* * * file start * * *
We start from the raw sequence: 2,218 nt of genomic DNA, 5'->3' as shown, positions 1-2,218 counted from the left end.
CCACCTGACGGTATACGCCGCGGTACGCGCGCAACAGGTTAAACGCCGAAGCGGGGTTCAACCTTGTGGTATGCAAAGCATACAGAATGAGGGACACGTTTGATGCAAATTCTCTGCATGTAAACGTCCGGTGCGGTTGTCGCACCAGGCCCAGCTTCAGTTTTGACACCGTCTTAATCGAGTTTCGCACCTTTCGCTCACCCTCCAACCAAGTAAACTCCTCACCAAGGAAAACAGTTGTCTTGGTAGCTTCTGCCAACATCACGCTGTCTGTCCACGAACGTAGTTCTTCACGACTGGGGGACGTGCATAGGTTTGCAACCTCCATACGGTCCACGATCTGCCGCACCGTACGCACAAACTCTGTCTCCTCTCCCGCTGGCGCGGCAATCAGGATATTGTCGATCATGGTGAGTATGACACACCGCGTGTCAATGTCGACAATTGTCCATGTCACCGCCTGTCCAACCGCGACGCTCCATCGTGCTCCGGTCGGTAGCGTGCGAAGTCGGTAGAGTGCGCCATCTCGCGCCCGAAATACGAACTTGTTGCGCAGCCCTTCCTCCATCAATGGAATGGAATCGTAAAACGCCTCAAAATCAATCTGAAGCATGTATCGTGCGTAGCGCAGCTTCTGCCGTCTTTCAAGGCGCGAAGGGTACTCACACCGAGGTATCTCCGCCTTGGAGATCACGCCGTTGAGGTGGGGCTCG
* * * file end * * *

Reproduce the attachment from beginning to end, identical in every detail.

We start from the raw sequence: 2,218 nt of genomic DNA, 5'->3' as shown, positions 1-2,218 counted from the left end.
CCACCTGACGGTATACGCCGCGGTACGCGCGCAACAGGTTAAACGCCGAAGCGGGGTTCAACCTTGTGGTATGCAAAGCATACAGAATGAGGGACACGTTTGATGCAAATTCTCTGCATGTAAACGTCCGGTGCGGTTGTCGCACCAGGCCCAGCTTCAGTTTTGACACCGTCTTAATCGAGTTTCGCACCTTTCGCTCACCCTCCAACCAAGTAAACTCCTCACCAAGGAAAACAGTTGTCTTGGTAGCTTCTGCCAACATCACGCTGTCTGTCCACGAACGTAGTTCTTCACGACTGGGGGACGTGCATAGGTTTGCAACCTCCATACGGTCCACGATCTGCCGCACCGTACGCACAAACTCTGTCTCCTCTCCCGCTGGCGCGGCAATCAGGATATTGTCGATCATGGTGAGTATGACACACCGCGTGTCAATGTCGACAATTGTCCATGTCACCGCCTGTCCAACCGCGACGCTCCATCGTGCTCCGGTCGGTAGCGTGCGAAGTCGGTAGAGTGCGCCATCTCGCGCCCGAAATACGAACTTGTTGCGCAGCCCTTCCTCCATCAATGGAATGGAATCGTAAAACGCCTCAAAATCAATCTGAAGCATGTATCGTGCGTAGCGCAGCTTCTGCCGTCTTTCAAGGCGCGAAGGGTACTCACACCGAGGTATCTCCGCCTTGGAGATCACGCCGTTGAGGTGGGGCTCG